Film Review: 'Escobar: Paradise Lost' - For the Love of Family


Josh Hutcherson, Benecio Del Toro in 'Escobar: Paradise Lost.' Courtesy of Radius.

When Canadian surfer Nick and his brother Dylan travel to an idyllic Colombian beach in the 1980s, they are seeking a paradise where life is good and happiness is easy. Nick soon falls in love with Maria and is faced with the prospect of meeting her beloved uncle, Pablo Escobar. Throughout Colombia, Escobar is adored as the man who feeds the poor, builds clinics for those in need and whose generosity is renowned far and wide. However, as Nick is welcomed further into the family fold, he begins to uncover a gritty side to the family man. Directed by Andrea Di Stefano, Escobar: Paradise Lost is based around the real life of Colombian drug lord Pablo Escobar, who famously made his fortune by trafficking cocaine.

Benicio Del Toro is a commanding presence as Escobar, finding a perfect balance between the tender love he feels for this family and the ruthlessness that enabled him to become the most powerful drug trafficker in the world at the time. At first, Escobar keeps his family life and his life as a drug kingpin separate, until his need to protect those he loves most ultimately causes the two worlds to merge and it comes time for him to surrender to the police.


Benicio Del Toro, Claudia Traisac in 'Escobar: Paradise Lost.' Courtesy of Radius.

Dreaming surfer Nick is a perfect role for Josh Hutcherson, who plays the part with an innocence that soon begins to fade as he discovers the truth behind Escobar’s fortune. Nick quickly becomes conflicted between his love for Maria, played strongly by Claudia Traisac in her big screen debut, and his discomfort with her family. He is clearly intimidated by Escobar, the latter of whom makes a show of welcoming him into the family, while maintaining a threatening undercurrent that a wrong move would prove fatal.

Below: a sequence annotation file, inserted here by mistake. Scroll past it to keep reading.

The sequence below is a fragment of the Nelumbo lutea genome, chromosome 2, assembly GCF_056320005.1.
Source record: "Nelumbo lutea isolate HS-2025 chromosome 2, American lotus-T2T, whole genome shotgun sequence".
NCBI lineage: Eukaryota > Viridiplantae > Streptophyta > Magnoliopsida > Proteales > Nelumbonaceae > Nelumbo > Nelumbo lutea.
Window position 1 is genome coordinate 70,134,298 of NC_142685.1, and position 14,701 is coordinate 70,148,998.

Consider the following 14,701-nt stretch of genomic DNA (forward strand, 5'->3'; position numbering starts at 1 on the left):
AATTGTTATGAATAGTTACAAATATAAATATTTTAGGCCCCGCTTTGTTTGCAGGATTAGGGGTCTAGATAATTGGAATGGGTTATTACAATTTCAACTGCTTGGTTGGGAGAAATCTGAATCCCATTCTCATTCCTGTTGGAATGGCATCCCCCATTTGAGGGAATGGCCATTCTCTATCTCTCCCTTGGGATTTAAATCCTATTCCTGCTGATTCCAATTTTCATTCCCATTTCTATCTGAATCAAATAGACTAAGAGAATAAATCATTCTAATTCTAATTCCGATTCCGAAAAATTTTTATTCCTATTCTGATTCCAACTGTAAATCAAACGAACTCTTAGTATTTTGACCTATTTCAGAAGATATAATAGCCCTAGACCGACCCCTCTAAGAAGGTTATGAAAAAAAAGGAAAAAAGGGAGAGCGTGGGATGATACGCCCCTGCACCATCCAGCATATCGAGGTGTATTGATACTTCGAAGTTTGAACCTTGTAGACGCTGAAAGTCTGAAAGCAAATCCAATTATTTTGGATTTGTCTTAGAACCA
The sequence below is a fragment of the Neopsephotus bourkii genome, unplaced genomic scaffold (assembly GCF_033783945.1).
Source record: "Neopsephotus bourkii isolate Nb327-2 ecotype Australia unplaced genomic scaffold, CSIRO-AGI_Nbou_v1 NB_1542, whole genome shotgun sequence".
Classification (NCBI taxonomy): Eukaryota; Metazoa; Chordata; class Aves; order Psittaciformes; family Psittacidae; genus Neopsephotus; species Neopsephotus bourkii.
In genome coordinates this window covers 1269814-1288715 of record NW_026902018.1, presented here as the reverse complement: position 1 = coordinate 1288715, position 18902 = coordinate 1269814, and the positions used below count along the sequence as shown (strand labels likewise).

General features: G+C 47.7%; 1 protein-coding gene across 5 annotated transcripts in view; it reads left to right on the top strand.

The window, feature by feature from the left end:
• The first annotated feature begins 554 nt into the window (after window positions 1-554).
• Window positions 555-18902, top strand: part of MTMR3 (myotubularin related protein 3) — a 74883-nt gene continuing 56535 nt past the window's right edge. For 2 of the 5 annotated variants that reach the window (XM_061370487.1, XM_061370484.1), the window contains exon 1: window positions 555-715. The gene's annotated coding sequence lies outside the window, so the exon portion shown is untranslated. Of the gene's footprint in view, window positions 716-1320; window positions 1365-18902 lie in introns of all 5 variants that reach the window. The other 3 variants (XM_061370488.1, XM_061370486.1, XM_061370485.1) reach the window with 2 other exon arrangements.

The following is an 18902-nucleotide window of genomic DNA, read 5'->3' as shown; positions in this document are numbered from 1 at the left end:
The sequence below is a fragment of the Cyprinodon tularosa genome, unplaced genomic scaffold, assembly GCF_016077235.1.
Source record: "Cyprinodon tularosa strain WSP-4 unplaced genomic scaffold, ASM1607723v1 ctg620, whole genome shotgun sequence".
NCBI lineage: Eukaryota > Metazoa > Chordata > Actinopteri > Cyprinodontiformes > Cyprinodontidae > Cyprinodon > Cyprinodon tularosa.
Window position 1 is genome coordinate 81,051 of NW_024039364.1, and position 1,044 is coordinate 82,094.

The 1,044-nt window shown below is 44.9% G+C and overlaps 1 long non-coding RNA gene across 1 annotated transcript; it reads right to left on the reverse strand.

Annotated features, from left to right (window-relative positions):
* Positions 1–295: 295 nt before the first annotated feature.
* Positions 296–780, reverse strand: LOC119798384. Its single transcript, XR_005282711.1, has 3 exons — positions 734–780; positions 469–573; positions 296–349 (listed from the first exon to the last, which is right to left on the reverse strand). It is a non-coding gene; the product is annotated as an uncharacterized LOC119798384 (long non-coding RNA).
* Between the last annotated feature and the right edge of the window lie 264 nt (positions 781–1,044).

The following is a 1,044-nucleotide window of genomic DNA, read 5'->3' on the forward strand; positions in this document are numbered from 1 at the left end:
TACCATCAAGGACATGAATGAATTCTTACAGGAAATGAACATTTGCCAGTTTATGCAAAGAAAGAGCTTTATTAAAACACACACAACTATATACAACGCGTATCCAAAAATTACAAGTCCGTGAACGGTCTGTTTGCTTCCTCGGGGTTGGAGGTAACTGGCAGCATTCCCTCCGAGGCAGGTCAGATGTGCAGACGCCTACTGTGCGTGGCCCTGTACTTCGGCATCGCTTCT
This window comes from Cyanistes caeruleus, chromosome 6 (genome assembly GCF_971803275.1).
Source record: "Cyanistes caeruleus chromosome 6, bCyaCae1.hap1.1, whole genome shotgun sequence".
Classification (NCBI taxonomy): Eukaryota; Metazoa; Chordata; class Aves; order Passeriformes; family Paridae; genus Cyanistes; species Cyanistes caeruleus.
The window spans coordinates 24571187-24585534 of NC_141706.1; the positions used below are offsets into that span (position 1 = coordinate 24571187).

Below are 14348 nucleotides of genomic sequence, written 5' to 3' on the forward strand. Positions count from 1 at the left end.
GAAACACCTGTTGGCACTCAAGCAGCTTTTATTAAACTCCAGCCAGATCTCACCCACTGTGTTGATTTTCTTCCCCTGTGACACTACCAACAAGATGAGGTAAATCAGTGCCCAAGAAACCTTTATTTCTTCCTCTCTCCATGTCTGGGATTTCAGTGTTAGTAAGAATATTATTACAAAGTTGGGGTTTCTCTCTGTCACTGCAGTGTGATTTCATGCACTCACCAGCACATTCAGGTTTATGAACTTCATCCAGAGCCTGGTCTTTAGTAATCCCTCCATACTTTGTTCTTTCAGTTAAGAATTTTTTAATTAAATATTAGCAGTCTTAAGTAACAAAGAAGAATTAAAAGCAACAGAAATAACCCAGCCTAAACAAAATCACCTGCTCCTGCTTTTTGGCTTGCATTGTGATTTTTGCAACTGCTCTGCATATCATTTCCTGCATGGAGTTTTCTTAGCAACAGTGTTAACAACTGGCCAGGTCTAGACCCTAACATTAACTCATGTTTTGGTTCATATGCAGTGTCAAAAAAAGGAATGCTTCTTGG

Nick also becomes torn between Maria and his brother Dylan (Brady Corbet), who warns him not to get involved with such a family. This focus on dilemmas makes the movie much more interesting to watch than blanket violence, ensuring that the characters we follow are given multiple dimensions and keeping our interest fixed upon their fates.


Josh Hutcherson in 'Escobar: Paradise Lost.' Courtesy of Radius.


Josh Hutcherson, Claudia Traisac in 'Escobar: Paradise Lost.' Courtesy of Radius.

Overall, Escobar: Paradise Lost is a gripping film made all the more enticing by its closeness to real life characters and events. Tense music is mixed with spectacular scenic shots and a feeling that this movie will push the limits of what is expected in cinema today. Del Toro is his usual charismatic self, as he excels in a role packed with intimidation, intrigue and no small amount of tension. In this film, Escobar is a man who loves his family and will do everything in his power to ensure they are protected, which, when you are the wealthiest drug kingpin in the world, is an awful lot.